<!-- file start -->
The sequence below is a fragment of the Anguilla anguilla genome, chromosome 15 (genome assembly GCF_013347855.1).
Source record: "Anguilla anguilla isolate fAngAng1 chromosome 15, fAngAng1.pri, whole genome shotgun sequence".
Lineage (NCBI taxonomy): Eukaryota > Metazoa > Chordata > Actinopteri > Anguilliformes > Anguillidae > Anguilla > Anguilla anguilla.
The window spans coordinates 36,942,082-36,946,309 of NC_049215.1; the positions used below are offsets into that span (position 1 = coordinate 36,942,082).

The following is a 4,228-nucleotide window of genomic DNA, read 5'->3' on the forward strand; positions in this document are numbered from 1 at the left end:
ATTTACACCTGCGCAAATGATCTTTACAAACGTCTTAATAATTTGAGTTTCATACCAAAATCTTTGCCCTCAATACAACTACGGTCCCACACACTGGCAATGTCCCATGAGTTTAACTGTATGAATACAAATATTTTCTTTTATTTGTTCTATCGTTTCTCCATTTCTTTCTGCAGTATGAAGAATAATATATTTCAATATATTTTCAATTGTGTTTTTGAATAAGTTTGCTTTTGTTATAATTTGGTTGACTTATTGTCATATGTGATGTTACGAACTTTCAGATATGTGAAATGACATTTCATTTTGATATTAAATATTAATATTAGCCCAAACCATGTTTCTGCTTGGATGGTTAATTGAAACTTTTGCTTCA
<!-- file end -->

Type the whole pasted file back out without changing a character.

The sequence below is a fragment of the Anguilla anguilla genome, chromosome 15 (genome assembly GCF_013347855.1).
Source record: "Anguilla anguilla isolate fAngAng1 chromosome 15, fAngAng1.pri, whole genome shotgun sequence".
Lineage (NCBI taxonomy): Eukaryota > Metazoa > Chordata > Actinopteri > Anguilliformes > Anguillidae > Anguilla > Anguilla anguilla.
The window spans coordinates 36,942,082-36,946,309 of NC_049215.1; the positions used below are offsets into that span (position 1 = coordinate 36,942,082).

The following is a 4,228-nucleotide window of genomic DNA, read 5'->3' on the forward strand; positions in this document are numbered from 1 at the left end:
ATTTACACCTGCGCAAATGATCTTTACAAACGTCTTAATAATTTGAGTTTCATACCAAAATCTTTGCCCTCAATACAACTACGGTCCCACACACTGGCAATGTCCCATGAGTTTAACTGTATGAATACAAATATTTTCTTTTATTTGTTCTATCGTTTCTCCATTTCTTTCTGCAGTATGAAGAATAATATATTTCAATATATTTTCAATTGTGTTTTTGAATAAGTTTGCTTTTGTTATAATTTGGTTGACTTATTGTCATATGTGATGTTACGAACTTTCAGATATGTGAAATGACATTTCATTTTGATATTAAATATTAATATTAGCCCAAACCATGTTTCTGCTTGGATGGTTAATTGAAACTTTTGCTTCA